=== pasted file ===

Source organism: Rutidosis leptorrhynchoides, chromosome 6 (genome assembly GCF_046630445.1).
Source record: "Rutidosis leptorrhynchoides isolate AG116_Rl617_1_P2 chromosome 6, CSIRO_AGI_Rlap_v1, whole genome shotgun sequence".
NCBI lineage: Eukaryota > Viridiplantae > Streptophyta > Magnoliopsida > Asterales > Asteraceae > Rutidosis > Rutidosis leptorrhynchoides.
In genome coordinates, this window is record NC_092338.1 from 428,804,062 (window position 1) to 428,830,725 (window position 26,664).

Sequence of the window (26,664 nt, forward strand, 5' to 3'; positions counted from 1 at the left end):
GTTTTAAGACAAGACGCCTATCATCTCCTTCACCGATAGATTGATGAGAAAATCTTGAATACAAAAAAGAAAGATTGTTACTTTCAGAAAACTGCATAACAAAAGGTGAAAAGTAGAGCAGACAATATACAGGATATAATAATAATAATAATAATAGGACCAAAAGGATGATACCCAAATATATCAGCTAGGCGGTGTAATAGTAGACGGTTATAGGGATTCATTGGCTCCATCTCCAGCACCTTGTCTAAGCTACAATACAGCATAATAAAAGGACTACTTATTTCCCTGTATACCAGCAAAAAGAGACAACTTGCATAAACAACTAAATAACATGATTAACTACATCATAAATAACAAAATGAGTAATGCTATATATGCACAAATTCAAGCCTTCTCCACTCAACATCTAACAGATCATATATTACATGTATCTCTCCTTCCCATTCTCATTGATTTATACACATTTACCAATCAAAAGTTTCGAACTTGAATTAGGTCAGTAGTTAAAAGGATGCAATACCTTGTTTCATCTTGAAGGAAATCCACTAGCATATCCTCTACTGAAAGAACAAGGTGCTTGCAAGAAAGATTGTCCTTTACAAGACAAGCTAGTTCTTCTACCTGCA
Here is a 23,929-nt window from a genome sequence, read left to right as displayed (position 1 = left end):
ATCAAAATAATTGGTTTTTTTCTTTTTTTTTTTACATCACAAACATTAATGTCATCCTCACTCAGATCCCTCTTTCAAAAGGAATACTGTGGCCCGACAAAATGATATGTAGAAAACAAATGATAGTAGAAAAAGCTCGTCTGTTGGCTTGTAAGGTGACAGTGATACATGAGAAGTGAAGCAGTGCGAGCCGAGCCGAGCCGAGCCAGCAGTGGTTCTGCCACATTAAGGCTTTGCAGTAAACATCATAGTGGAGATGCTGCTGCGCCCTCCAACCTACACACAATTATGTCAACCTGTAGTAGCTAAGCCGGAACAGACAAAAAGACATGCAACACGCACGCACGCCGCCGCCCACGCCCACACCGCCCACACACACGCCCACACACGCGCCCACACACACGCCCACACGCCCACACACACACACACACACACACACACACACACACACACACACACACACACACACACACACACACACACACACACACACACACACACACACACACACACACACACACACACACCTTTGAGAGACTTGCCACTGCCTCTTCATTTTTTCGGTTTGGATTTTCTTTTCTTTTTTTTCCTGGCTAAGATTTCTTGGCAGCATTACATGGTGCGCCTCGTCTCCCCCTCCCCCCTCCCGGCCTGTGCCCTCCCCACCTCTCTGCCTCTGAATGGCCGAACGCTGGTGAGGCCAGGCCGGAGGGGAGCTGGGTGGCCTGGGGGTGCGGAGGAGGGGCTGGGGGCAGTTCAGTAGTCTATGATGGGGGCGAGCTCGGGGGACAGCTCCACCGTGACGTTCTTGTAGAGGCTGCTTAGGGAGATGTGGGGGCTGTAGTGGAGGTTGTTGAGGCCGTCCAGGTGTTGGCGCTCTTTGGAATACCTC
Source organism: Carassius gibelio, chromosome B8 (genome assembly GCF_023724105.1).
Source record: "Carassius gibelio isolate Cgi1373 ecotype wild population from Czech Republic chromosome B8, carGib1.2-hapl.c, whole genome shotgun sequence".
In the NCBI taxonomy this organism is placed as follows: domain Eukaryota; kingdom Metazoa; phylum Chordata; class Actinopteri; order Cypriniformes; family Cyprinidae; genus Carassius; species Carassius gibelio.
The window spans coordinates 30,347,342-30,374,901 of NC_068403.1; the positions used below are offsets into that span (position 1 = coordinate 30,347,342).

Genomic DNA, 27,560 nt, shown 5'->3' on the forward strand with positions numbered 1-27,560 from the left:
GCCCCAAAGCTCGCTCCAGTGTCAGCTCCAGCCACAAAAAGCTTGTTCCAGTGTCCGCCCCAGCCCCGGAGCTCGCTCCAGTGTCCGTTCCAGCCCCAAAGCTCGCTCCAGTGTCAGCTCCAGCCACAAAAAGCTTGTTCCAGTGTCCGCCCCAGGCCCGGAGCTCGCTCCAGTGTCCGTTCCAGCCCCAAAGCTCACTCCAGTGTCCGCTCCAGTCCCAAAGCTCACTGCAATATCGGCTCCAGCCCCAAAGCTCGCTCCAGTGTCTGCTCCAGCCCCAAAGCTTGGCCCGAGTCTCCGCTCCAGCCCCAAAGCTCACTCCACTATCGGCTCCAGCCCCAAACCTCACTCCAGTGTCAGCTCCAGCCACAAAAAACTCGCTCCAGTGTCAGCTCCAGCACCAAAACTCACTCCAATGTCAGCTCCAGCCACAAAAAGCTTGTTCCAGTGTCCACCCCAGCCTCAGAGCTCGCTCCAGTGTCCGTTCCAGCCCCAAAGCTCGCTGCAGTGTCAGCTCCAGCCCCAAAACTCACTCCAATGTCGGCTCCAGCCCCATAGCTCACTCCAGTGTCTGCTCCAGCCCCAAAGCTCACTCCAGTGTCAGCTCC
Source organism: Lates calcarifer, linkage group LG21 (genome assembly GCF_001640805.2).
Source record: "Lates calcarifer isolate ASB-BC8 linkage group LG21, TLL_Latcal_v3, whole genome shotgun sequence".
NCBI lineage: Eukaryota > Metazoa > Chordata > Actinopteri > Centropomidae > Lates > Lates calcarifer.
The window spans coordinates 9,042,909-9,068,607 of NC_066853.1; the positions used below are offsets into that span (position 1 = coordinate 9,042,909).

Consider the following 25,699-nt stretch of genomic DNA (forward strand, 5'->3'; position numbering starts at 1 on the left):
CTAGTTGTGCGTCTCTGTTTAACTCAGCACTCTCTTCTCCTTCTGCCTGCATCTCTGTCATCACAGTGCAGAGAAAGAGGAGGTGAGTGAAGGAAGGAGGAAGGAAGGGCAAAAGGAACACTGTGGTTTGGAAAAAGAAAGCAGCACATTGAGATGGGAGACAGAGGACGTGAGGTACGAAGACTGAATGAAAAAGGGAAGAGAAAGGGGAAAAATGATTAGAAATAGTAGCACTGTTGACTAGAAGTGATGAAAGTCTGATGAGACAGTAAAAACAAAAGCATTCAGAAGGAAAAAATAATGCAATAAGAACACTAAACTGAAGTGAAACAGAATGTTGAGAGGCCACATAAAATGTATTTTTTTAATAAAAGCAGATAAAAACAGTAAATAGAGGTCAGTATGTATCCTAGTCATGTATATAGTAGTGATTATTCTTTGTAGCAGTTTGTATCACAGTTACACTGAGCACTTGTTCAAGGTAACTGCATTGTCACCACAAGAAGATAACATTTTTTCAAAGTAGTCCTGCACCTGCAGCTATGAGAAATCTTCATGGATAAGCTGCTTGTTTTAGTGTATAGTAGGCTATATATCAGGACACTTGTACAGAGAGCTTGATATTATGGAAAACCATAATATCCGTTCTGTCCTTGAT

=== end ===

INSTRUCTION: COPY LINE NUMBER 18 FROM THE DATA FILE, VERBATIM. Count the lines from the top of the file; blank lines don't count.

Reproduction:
The window spans coordinates 9,042,909-9,068,607 of NC_066853.1; the positions used below are offsets into that span (position 1 = coordinate 9,042,909).